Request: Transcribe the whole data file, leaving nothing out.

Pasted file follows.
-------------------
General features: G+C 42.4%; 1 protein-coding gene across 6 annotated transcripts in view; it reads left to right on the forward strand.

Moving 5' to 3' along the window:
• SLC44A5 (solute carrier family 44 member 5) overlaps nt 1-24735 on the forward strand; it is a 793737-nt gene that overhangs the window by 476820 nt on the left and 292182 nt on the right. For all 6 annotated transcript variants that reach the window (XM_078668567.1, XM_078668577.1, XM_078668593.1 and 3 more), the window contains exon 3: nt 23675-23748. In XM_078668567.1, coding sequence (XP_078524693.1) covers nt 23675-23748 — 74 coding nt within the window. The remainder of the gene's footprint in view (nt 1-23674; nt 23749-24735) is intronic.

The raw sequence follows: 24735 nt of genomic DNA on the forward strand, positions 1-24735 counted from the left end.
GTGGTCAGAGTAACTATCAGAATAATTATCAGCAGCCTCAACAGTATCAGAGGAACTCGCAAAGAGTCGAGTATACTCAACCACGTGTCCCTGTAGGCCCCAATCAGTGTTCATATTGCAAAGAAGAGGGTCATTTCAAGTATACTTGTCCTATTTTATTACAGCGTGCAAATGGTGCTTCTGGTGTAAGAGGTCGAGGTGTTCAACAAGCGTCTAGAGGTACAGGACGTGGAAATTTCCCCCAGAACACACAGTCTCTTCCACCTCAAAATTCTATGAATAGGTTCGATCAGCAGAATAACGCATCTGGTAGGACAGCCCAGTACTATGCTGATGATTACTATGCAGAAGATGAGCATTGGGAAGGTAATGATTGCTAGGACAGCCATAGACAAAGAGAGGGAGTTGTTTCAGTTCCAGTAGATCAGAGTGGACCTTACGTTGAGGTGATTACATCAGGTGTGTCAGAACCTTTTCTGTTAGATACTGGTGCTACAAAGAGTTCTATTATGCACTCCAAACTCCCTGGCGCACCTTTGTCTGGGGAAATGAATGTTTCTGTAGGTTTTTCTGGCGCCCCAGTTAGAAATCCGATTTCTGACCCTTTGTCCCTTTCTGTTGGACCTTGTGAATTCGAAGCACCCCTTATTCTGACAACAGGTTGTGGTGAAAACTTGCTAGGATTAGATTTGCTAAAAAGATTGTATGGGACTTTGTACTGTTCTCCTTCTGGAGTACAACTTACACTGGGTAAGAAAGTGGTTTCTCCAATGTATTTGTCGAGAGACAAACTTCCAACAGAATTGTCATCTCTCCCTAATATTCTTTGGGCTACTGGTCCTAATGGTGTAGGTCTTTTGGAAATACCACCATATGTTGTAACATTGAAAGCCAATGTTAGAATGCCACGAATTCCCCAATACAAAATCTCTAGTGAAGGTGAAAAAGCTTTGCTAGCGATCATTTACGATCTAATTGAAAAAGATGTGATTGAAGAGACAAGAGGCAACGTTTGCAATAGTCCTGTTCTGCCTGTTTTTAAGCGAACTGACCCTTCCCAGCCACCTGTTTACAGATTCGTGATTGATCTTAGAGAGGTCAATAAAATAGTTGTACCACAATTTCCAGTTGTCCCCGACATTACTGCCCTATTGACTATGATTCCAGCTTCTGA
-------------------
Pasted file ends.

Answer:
General features: G+C 42.4%; 1 protein-coding gene across 6 annotated transcripts in view; it reads left to right on the forward strand.

Moving 5' to 3' along the window:
• SLC44A5 (solute carrier family 44 member 5) overlaps nt 1-24735 on the forward strand; it is a 793737-nt gene that overhangs the window by 476820 nt on the left and 292182 nt on the right. For all 6 annotated transcript variants that reach the window (XM_078668567.1, XM_078668577.1, XM_078668593.1 and 3 more), the window contains exon 3: nt 23675-23748. In XM_078668567.1, coding sequence (XP_078524693.1) covers nt 23675-23748 — 74 coding nt within the window. The remainder of the gene's footprint in view (nt 1-23674; nt 23749-24735) is intronic.

The raw sequence follows: 24735 nt of genomic DNA on the forward strand, positions 1-24735 counted from the left end.
GTGGTCAGAGTAACTATCAGAATAATTATCAGCAGCCTCAACAGTATCAGAGGAACTCGCAAAGAGTCGAGTATACTCAACCACGTGTCCCTGTAGGCCCCAATCAGTGTTCATATTGCAAAGAAGAGGGTCATTTCAAGTATACTTGTCCTATTTTATTACAGCGTGCAAATGGTGCTTCTGGTGTAAGAGGTCGAGGTGTTCAACAAGCGTCTAGAGGTACAGGACGTGGAAATTTCCCCCAGAACACACAGTCTCTTCCACCTCAAAATTCTATGAATAGGTTCGATCAGCAGAATAACGCATCTGGTAGGACAGCCCAGTACTATGCTGATGATTACTATGCAGAAGATGAGCATTGGGAAGGTAATGATTGCTAGGACAGCCATAGACAAAGAGAGGGAGTTGTTTCAGTTCCAGTAGATCAGAGTGGACCTTACGTTGAGGTGATTACATCAGGTGTGTCAGAACCTTTTCTGTTAGATACTGGTGCTACAAAGAGTTCTATTATGCACTCCAAACTCCCTGGCGCACCTTTGTCTGGGGAAATGAATGTTTCTGTAGGTTTTTCTGGCGCCCCAGTTAGAAATCCGATTTCTGACCCTTTGTCCCTTTCTGTTGGACCTTGTGAATTCGAAGCACCCCTTATTCTGACAACAGGTTGTGGTGAAAACTTGCTAGGATTAGATTTGCTAAAAAGATTGTATGGGACTTTGTACTGTTCTCCTTCTGGAGTACAACTTACACTGGGTAAGAAAGTGGTTTCTCCAATGTATTTGTCGAGAGACAAACTTCCAACAGAATTGTCATCTCTCCCTAATATTCTTTGGGCTACTGGTCCTAATGGTGTAGGTCTTTTGGAAATACCACCATATGTTGTAACATTGAAAGCCAATGTTAGAATGCCACGAATTCCCCAATACAAAATCTCTAGTGAAGGTGAAAAAGCTTTGCTAGCGATCATTTACGATCTAATTGAAAAAGATGTGATTGAAGAGACAAGAGGCAACGTTTGCAATAGTCCTGTTCTGCCTGTTTTTAAGCGAACTGACCCTTCCCAGCCACCTGTTTACAGATTCGTGATTGATCTTAGAGAGGTCAATAAAATAGTTGTACCACAATTTCCAGTTGTCCCCGACATTACTGCCCTATTGACTATGATTCCAGCTTCTGA